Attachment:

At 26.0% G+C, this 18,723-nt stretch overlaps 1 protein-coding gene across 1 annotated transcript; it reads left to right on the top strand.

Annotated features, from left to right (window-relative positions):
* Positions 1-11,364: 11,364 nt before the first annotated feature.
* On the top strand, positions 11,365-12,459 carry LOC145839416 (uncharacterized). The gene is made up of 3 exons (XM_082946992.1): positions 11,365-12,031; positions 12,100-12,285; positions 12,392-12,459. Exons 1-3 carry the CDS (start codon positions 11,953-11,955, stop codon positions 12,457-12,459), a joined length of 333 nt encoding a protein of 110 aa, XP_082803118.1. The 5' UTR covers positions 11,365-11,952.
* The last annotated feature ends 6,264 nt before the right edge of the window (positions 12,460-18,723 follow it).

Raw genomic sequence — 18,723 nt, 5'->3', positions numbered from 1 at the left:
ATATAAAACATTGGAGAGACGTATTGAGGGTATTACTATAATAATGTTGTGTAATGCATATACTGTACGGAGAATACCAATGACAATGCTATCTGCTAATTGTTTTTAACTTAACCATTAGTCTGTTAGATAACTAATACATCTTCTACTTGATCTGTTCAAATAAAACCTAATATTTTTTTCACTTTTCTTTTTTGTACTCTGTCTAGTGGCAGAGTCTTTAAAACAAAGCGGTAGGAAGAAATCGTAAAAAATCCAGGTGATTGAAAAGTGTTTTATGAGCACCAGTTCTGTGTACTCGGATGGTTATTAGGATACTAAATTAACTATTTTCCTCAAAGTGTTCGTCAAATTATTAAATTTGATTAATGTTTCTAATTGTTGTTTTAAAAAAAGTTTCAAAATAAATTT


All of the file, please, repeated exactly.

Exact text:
At 26.0% G+C, this 18,723-nt stretch overlaps 1 protein-coding gene across 1 annotated transcript; it reads left to right on the top strand.

Annotated features, from left to right (window-relative positions):
* Positions 1-11,364: 11,364 nt before the first annotated feature.
* On the top strand, positions 11,365-12,459 carry LOC145839416 (uncharacterized). The gene is made up of 3 exons (XM_082946992.1): positions 11,365-12,031; positions 12,100-12,285; positions 12,392-12,459. Exons 1-3 carry the CDS (start codon positions 11,953-11,955, stop codon positions 12,457-12,459), a joined length of 333 nt encoding a protein of 110 aa, XP_082803118.1. The 5' UTR covers positions 11,365-11,952.
* The last annotated feature ends 6,264 nt before the right edge of the window (positions 12,460-18,723 follow it).

Raw genomic sequence — 18,723 nt, 5'->3', positions numbered from 1 at the left:
ATATAAAACATTGGAGAGACGTATTGAGGGTATTACTATAATAATGTTGTGTAATGCATATACTGTACGGAGAATACCAATGACAATGCTATCTGCTAATTGTTTTTAACTTAACCATTAGTCTGTTAGATAACTAATACATCTTCTACTTGATCTGTTCAAATAAAACCTAATATTTTTTTCACTTTTCTTTTTTGTACTCTGTCTAGTGGCAGAGTCTTTAAAACAAAGCGGTAGGAAGAAATCGTAAAAAATCCAGGTGATTGAAAAGTGTTTTATGAGCACCAGTTCTGTGTACTCGGATGGTTATTAGGATACTAAATTAACTATTTTCCTCAAAGTGTTCGTCAAATTATTAAATTTGATTAATGTTTCTAATTGTTGTTTTAAAAAAAGTTTCAAAATAAATTT